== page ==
A psychiatrist is pleading with New Zealanders to take heed of the Prime Minister's "be kind" message and stop harassing a couple who allegedly travelled to Wānaka during Auckland's ongoing lockdown, blatantly flouting alert level 4 restrictions.
Top horse-breeder and jockey William Willis, 35, and his 26-year-old partner Hannah Rawnsley, a lawyer at an Auckland firm, are accused of using essential worker exemptions to cross Auckland's southern boundary amid the regional lockdown. The two then travelled to Hamilton Airport and boarded a commercial flight to Queenstown, before driving to their family's holiday home in Wānaka.
In a statement issued on Tuesday evening, Willis and Rawnsley said they would not be seeking further name suppression after initially being granted interim anonymity on Monday. The order lapsed on Tuesday night after the duo issued their apology to the nation, calling their own actions "irresponsible and inexcusable".
The two have faced the wrath of the public since the news of the alleged breach surfaced earlier this week, with enraged Kiwis - particularly Aucklanders - calling out the couple for their "selfish", "entitled" and "arrogant" behaviour across social media. Embattled Auckland is trudging through its fifth week in lockdown after a case of COVID-19 was detected in the community on August 17. The outbreak has since escalated to 970.
And Willis and Rawnsley have become a clear target for Aucklanders' ire, with the couple subjected to torrents of abuse online - even reportedly receiving death threats.
Psychiatrist Christoper Gale, a senior lecturer at the University of Otago's Department of Psychological Medicine, says the treatment of Willis and Rawnsley has been appalling.
Speaking to Newshub on Tuesday evening, Gale said he is shocked by the onslaught of vile messages aimed at the couple, noting that social media has provided an open space for people to actively vilify, harass and shame the duo.
"I'm not sure what to do about social media - amplification of stigmatisation and shaming seems to be going on quite a lot right now. We saw it with Dr [Siouxsie] Wiles earlier this week, we're seeing it again now - not only was this couple vilified and actively hated... but there was a report that someone who had a very similar name was vilified and had threats against her as well," Gale told Newshub.
"I thought we were supposed to be a laid-back culture and a bit caring - we're not being caring with this at all."
Gale believes Prime Minister Jacinda Ardern's catchphrase, "be kind", has fallen on deaf ears.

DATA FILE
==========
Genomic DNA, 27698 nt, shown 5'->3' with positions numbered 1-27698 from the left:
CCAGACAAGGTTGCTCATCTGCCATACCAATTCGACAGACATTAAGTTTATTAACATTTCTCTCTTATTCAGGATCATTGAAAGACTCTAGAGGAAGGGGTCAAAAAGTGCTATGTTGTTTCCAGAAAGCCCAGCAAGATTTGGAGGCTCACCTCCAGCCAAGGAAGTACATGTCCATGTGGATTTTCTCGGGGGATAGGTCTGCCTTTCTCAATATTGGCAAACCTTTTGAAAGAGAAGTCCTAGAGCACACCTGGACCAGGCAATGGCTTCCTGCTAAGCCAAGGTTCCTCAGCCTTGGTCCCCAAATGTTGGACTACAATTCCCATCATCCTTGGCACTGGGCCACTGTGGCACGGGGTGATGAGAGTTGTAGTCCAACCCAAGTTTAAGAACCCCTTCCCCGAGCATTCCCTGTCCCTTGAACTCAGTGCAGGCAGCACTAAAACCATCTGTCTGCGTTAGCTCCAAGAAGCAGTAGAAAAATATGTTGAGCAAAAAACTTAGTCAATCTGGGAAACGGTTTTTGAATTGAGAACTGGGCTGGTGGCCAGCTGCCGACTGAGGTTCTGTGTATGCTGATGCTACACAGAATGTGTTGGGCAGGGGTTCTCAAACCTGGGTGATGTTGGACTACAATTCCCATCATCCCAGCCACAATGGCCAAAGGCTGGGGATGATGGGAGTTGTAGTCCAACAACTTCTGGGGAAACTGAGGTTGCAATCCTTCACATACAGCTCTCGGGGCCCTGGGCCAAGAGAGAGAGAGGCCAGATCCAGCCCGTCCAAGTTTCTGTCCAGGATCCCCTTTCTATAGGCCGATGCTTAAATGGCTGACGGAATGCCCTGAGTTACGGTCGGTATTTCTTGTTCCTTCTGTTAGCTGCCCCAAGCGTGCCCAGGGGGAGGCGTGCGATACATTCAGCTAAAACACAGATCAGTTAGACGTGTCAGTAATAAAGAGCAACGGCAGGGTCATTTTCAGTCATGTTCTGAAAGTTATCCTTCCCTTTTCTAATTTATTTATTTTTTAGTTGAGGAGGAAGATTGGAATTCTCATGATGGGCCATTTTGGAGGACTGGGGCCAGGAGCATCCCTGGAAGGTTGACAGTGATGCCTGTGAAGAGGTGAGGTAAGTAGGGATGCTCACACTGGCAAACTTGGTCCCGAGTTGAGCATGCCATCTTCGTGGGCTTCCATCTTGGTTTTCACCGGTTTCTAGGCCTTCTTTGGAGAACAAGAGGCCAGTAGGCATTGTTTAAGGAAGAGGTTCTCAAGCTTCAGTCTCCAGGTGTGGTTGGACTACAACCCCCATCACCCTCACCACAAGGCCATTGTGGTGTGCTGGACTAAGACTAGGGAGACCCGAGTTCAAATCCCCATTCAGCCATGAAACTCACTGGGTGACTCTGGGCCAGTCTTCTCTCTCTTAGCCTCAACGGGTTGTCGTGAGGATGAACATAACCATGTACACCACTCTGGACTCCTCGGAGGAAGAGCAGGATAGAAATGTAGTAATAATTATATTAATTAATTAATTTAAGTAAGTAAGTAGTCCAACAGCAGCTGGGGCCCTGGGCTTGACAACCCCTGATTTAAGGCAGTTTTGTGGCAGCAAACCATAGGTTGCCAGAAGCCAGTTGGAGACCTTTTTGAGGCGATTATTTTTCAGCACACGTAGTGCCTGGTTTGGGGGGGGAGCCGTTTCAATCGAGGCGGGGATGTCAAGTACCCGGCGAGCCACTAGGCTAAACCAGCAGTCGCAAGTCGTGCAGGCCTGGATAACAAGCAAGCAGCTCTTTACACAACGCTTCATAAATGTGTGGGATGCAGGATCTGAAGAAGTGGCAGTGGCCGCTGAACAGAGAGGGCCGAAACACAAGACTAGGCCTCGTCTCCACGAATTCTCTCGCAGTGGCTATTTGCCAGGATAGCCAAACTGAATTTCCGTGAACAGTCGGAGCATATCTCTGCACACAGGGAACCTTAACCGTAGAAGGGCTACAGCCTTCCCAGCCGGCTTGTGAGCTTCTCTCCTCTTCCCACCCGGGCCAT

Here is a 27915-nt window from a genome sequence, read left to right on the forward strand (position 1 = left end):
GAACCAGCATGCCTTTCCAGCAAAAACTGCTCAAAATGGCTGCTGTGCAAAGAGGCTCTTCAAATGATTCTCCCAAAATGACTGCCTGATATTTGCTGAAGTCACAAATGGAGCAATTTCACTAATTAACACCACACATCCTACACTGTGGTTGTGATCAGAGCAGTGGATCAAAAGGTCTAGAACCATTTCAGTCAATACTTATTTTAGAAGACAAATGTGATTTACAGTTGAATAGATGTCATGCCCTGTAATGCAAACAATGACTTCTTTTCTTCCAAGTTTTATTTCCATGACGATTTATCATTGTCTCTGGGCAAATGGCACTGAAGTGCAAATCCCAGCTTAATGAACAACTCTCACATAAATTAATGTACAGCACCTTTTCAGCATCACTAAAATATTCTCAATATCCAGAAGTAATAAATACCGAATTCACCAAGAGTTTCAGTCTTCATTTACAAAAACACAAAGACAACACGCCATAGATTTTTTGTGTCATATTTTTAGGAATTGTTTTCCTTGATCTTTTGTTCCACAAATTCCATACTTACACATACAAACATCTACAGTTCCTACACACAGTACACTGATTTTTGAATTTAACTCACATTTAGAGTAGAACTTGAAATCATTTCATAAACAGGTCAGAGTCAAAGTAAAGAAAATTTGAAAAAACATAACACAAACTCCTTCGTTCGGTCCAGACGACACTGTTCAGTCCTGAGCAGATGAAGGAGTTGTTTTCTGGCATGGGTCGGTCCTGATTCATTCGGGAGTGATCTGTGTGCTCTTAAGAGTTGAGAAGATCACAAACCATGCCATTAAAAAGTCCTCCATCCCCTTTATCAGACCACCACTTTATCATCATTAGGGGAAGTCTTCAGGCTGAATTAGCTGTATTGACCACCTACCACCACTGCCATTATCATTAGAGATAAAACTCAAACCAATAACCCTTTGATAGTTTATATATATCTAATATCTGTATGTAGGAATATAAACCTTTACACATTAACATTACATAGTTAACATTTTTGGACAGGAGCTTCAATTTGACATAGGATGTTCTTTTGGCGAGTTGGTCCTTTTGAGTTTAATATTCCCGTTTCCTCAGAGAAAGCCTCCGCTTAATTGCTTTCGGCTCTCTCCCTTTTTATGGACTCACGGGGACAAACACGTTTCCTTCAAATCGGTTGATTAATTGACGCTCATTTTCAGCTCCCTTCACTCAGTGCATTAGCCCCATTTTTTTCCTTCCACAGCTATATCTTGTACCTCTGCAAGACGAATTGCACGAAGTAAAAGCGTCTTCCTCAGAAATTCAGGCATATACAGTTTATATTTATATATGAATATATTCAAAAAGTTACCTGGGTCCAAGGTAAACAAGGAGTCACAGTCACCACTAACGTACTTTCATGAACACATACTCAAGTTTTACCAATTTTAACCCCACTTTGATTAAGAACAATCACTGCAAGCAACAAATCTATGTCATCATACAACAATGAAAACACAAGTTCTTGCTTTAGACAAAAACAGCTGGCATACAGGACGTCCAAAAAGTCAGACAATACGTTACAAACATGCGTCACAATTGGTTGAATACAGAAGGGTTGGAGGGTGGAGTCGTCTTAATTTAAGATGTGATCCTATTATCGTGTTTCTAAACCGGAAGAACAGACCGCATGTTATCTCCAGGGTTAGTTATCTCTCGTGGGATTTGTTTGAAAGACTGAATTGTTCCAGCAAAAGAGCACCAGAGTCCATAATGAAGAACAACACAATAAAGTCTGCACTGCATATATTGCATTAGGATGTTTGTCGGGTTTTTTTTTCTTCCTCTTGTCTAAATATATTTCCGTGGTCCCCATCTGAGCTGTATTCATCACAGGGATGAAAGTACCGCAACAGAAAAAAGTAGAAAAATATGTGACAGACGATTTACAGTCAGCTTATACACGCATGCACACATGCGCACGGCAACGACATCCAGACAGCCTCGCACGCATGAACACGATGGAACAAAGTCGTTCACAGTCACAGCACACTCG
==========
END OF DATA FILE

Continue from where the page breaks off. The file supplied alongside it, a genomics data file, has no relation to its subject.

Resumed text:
"If we're 'being kind', we've got to be tolerant… and work together as a bunch of people," he said. "We need to start being truly kind. Sometimes you've got to look after that neighbour who's alone, lean over the fence and say 'how are you'."
True kindness should know no bounds, he says - and be extended to everyone during this period of immense stress and uncertainty.
"Are we going to shame, de-platform and unperson people because they did something we disapprove of? Or are we going to have some understanding and forgiveness?
"I don't know if we can make laws to regulate these things… but I think as people we've got to remember social media... is gossip, and the best thing to do with gossip is ignore it."
Gale noted that people who are actively vilifying Willis and Rawnsley online would likely not have the guts, nor integrity, to express those thoughts to their faces.
"I think the death threats are horrible and I think social media at the moment has become an amplifier of negative thinking, an amplifier of bad things," he said.
"What's happening now is a lot of people are making judgements, and saying things that if they actually saw the person face-to-face, they would not say. We forget these are real people dealing with the consequences of their actions.
"Social media seems to be making us fear, making us hate, making us judge - making us feel very, very good that we're not that person."
However, Gale said he thought their decision to not seek further name suppression would better serve them in the long run, as once an identity is revealed, the element of mystique is gone and people lose interest.
"If you give an apology and you get on with life, these things normally blow over… if you continue to have name suppression, the situation gets worse and worse," he said.
"There's a lot of pressure, people are doing really stupid things - we've got to be a little bit gentle and kind to each other. We're being cruel. We're being ultra judgemental."
It follows Queenstown-Lakes District Mayor Jim Boult advising the couple to stay away from Wānaka for "a fair old while" as outraged locals come to terms with the danger that could have been inflicted on the small, close-knit community.
"These people have said they did a stupid thing, they acknowledge that, they put a community in danger - thank goodness we're now assured that there is no ongoing danger. I think we should now leave it to the police to take it forward," Boult told The AM Show on Wednesday morning.
"If I was them I probably wouldn't come back to the community for a fair old while. I think I'd put some distance between now and their next visit, that would be my best advice to them.
"It is a tight community and quite understandably people were really, really unhappy about this, right across the district… it'll take a while to get over this."
Willis and Rawnsley have not yet been charged by police, but face up to six months in prison or a $4000 fine if found guilty of breaching lockdown restrictions.